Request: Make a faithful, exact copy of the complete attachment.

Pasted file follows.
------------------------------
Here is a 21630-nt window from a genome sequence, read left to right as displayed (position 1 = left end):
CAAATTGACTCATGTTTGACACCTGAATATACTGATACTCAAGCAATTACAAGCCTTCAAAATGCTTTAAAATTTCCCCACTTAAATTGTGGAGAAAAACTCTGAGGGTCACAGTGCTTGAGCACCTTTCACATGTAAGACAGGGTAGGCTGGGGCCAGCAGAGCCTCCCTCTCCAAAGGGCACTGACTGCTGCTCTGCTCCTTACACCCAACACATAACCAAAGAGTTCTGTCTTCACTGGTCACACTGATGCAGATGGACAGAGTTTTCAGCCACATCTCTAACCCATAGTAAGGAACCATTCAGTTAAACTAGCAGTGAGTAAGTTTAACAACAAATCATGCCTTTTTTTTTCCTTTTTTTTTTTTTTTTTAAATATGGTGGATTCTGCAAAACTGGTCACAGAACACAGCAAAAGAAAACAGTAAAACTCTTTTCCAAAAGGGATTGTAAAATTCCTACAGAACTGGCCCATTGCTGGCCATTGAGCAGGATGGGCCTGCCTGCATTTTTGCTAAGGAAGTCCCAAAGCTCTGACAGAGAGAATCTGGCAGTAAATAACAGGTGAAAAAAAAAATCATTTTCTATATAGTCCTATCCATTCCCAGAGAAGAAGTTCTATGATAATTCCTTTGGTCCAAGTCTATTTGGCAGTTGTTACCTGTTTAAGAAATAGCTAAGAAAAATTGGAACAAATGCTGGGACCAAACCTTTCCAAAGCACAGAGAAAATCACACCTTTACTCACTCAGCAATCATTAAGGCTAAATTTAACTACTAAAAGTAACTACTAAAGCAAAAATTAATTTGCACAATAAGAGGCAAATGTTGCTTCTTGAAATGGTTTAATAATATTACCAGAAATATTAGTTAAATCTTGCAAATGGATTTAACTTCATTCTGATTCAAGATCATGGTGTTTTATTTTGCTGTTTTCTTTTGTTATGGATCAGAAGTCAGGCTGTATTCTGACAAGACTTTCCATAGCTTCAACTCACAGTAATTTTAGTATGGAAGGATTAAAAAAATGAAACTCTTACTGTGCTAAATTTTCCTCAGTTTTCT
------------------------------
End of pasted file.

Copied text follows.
Here is a 21630-nt window from a genome sequence, read left to right as displayed (position 1 = left end):
CAAATTGACTCATGTTTGACACCTGAATATACTGATACTCAAGCAATTACAAGCCTTCAAAATGCTTTAAAATTTCCCCACTTAAATTGTGGAGAAAAACTCTGAGGGTCACAGTGCTTGAGCACCTTTCACATGTAAGACAGGGTAGGCTGGGGCCAGCAGAGCCTCCCTCTCCAAAGGGCACTGACTGCTGCTCTGCTCCTTACACCCAACACATAACCAAAGAGTTCTGTCTTCACTGGTCACACTGATGCAGATGGACAGAGTTTTCAGCCACATCTCTAACCCATAGTAAGGAACCATTCAGTTAAACTAGCAGTGAGTAAGTTTAACAACAAATCATGCCTTTTTTTTTCCTTTTTTTTTTTTTTTTTAAATATGGTGGATTCTGCAAAACTGGTCACAGAACACAGCAAAAGAAAACAGTAAAACTCTTTTCCAAAAGGGATTGTAAAATTCCTACAGAACTGGCCCATTGCTGGCCATTGAGCAGGATGGGCCTGCCTGCATTTTTGCTAAGGAAGTCCCAAAGCTCTGACAGAGAGAATCTGGCAGTAAATAACAGGTGAAAAAAAAAATCATTTTCTATATAGTCCTATCCATTCCCAGAGAAGAAGTTCTATGATAATTCCTTTGGTCCAAGTCTATTTGGCAGTTGTTACCTGTTTAAGAAATAGCTAAGAAAAATTGGAACAAATGCTGGGACCAAACCTTTCCAAAGCACAGAGAAAATCACACCTTTACTCACTCAGCAATCATTAAGGCTAAATTTAACTACTAAAAGTAACTACTAAAGCAAAAATTAATTTGCACAATAAGAGGCAAATGTTGCTTCTTGAAATGGTTTAATAATATTACCAGAAATATTAGTTAAATCTTGCAAATGGATTTAACTTCATTCTGATTCAAGATCATGGTGTTTTATTTTGCTGTTTTCTTTTGTTATGGATCAGAAGTCAGGCTGTATTCTGACAAGACTTTCCATAGCTTCAACTCACAGTAATTTTAGTATGGAAGGATTAAAAAAATGAAACTCTTACTGTGCTAAATTTTCCTCAGTTTTCT